person to another under specified conditions.” She added, “The
fundamental focus of Gurdjieff’s teaching is inquiry rooted in
practice, in which everything in life is brought into question.”

She went on to discuss the characteristic activities of esoteric
schools and “Work in life.” She found that ideas and practices
identified with Gurdjieff may be grouped “in three major venues.” 1.
Direct lineage: the Foundation, the Society, the Institute, “and other
organizations founded by individuals who left Gurdjieff or his pupils
to establish independent groups.” 2. Non-direct lineage: teachers who
use “Fourth Way” to define their missions. 3. Other lineages:
“spiritual teachers and professionals” who develop their own systems
incorporating influences from Gurdjieff.

Jones then focused on the diffusion of the “direct lineage” under
Jeanne de Salzmann from Gurdjieff’s death in 1949 to Madame’s death in
1990, and then under her son Michel de Salzmann to his death in 2001.
“No titular head of the Foundation network has emerged since his
death. Approximately 2,500-3,300 members worldwide are involved in the
Foundation network.”

Jones then looked at the “non-direct lineage” that begins in 1924 with
P.D. Ouspensky and continues with Sophie Grigorievna Ouspensky, J.G.
Bennett, Wilhem Nyland, Annie Lou Staveley, all in the United States.
The Ouspensky branch continues “under the aegis of the Ouspensky
Foundation, located in Amsterdam, The Netherlands.” Mentioned are
Maurice Nicoll, Rodney Collin, Robert de Ropp. Bennett’s efforts
resulted in Coombe Springs near London and the Claymont Society for
Continuous Education in Charles Town (not the similarly named state
capital of Charlestown), West Virginia. Nyland established the
Institute for Religious Development. Staveley formed the residential
community, The Farm, in Aurora, Oregan.

Then there is the Taliesen Fellowship, based in Spring Green,
Wisconsin, founded by Frank Lloyd Wright but given a Gurdjieffian
twist and tang by Olgivanna Hinzenberg. There is the line of Henriette
Lannes which benefitted biographer James Moore. Gurdjieff and the
Fourth Way are invoked by William Patrick Patterson, a pupil of John
Pentland; Patterson established the Arete Telos Study Program in
Fairfax, California. The Fellowship of Friends was founded in 1970 by
Robert Earl Burton, with its headquarters near Nevada City,
California.

Leaders whom Jones called “unconventional teachers” include Idries
Shah, Oscar Ichazo, E.J. Gold, Jan Cox, and Gary Chicoine. Some basic
information is supplied on the lot of them. That led to the “diffusion
of ideas and practices into other systems.” This is a rich field, so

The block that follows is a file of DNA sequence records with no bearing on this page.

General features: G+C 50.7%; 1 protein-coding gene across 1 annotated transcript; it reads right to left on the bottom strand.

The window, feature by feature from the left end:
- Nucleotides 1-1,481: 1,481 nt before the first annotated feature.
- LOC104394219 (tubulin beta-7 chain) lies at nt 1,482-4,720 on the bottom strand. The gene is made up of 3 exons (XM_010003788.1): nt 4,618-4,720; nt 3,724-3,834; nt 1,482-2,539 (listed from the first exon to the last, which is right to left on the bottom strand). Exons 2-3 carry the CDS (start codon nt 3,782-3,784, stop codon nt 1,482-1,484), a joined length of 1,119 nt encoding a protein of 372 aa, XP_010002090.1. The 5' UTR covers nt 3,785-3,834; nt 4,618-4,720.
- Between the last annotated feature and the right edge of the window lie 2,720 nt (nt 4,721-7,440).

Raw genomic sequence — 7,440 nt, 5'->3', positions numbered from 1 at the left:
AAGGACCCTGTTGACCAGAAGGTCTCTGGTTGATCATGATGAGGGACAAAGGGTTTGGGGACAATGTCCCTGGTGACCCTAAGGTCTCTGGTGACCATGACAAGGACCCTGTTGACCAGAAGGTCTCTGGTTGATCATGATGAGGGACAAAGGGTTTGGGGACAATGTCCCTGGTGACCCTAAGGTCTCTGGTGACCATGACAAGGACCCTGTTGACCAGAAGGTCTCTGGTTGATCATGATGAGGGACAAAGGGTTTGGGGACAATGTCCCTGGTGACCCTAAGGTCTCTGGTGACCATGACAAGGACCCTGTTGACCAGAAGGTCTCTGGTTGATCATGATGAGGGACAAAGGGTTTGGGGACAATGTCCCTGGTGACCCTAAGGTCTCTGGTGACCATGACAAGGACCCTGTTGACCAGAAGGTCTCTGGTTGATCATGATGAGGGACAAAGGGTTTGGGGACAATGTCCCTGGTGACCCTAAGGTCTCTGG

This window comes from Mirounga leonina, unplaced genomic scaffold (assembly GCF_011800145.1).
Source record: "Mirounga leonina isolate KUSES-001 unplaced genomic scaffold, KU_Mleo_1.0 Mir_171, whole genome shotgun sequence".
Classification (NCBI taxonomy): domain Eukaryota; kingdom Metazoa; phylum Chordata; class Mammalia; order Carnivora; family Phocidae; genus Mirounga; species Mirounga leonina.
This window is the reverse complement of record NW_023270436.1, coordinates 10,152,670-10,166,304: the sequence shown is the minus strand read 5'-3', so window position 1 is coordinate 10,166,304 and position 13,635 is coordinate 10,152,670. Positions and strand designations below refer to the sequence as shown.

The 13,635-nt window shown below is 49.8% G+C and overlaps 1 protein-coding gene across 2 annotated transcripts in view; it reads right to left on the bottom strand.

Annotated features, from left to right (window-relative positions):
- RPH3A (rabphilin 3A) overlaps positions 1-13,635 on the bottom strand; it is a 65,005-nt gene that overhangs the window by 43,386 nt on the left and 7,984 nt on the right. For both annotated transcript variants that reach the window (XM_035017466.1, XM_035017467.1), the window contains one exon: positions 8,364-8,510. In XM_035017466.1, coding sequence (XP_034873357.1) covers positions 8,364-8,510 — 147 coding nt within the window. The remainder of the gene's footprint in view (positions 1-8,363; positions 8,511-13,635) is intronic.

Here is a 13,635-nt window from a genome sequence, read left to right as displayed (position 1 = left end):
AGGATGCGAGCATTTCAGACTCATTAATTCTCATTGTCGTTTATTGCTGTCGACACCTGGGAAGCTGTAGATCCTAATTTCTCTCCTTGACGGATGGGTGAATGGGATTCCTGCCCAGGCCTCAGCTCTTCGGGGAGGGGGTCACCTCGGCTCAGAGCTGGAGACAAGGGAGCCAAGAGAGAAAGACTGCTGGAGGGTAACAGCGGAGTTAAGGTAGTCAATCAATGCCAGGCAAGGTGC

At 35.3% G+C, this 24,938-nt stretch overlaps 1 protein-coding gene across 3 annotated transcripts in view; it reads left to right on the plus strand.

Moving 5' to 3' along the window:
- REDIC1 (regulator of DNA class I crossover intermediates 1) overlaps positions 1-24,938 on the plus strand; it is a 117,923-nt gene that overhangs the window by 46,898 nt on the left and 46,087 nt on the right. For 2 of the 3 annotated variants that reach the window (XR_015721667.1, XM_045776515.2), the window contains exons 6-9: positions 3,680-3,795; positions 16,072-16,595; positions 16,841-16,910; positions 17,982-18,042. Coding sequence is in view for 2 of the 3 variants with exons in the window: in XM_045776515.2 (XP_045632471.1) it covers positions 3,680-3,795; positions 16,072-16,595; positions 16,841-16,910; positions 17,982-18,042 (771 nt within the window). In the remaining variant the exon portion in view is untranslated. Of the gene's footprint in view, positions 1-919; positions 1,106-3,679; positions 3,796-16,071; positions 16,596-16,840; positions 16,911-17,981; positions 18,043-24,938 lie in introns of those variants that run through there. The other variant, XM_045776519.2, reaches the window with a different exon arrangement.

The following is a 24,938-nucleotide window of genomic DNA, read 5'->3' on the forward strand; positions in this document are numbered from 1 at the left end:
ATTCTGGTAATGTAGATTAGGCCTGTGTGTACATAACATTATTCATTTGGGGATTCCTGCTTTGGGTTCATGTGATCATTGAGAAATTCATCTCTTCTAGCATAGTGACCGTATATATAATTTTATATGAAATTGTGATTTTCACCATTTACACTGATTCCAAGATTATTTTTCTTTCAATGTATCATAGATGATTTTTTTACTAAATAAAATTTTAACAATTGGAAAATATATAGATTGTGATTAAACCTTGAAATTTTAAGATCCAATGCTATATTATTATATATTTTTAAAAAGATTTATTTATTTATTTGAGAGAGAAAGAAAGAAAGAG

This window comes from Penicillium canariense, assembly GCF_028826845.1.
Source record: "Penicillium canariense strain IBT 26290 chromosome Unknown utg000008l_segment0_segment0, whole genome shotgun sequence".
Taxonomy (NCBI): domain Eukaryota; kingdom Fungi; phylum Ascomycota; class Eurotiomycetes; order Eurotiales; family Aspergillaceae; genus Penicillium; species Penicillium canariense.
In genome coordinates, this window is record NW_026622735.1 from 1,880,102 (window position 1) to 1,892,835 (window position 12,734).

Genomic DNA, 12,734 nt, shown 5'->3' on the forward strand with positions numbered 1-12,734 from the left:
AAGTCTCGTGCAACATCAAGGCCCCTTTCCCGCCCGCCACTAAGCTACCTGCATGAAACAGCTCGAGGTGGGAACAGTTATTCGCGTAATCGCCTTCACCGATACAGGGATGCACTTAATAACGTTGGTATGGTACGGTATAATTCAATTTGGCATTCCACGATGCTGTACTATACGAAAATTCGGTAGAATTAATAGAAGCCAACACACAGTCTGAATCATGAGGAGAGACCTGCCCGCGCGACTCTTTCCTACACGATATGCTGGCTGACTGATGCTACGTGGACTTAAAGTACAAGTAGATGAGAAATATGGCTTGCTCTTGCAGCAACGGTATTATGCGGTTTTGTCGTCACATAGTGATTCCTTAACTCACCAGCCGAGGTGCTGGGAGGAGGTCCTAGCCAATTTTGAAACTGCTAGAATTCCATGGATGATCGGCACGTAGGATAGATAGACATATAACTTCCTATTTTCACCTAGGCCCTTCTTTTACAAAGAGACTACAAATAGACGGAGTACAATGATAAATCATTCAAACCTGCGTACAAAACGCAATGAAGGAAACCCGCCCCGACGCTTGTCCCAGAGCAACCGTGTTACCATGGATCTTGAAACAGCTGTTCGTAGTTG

given here are merely those names that she offers: A.H. Almaas,
Charles T. Tart, Robin Skynner, William R. Torbert. Perhaps in the
interest of brevity, Jones did not delve deeper, as at least one dozen
more names (e.g., E.F. Schumacher, Ida Rolf) could be added. With a
nod to the sponsor of the event, she highlighted venues in Europe and
particularly in Italy.

Jones concluded with the somewhat glum prediction that “the elements
of his teaching will continue to be appropriated and modified with
little discernment, contrary to the principles of an esoteric
teaching.” Four pages of source-notes conclude this presentation.
Listeners or readers are free to look for what is not there. The role
of John Pentland is mentioned only with respect to Patterson. Canada
goes unmentioned, despite the high-quality work of Tom Daly, James
George, and Ravi Ravindra.

Massimo Introvigne returned with a heady discussion titled “From Mary
Poppins to Franco Battiato: Gurdjieff Influence on the Italian Culture
and Spirituality.” This paper is a tour de force which examines the
subtext of P.L. Travers’s “Mary Poppins” books occasioned by a
provocative article in the Turin daily newspaper “La Stampa” which
asked the question “Is Mary Poppins really Satan?” Introvigne examined
some of these popular children’s books, eleven of which were published
between 1934 and 1988. Unquestionably they offer Work-related ideas.

Introvigne added, “Travers’ work still maintains the taste of a
genuine Gurdjieffian experience, and is a good introduction to the
Fourth Way for beginners.” Here is lively analysis and a literary
study pleasantly free (for the most part) of sociology. Tacked onto
the end is a section titled “Franco Battiato and Gurdjieff” which
examined the music of the Sicilian-born, Italian singer whose popular
songs include one called “Centro di gravita permanente” (Permanent
centre of gravity). There are two pages of source-notes.

Claudio Gugerotti, born in Verona, is a Roman Catholic Archbishop and
was appointed by Pope John Paul II the Apostolic Nuncio in Georgia,
Armenia, and Azerbaijan. He has also held various academic
appointments. He cautiously titled his paper “A Possible Influence of
Eastern Christianity in the Thought of Gurdjieff,” and it is
interesting for the light it sheds on Gurdjieff’s “general attitude
towards traditional religions,” “his scarce attention for
Christianity,” and “the lack of interest for specific Eastern
Christianity.”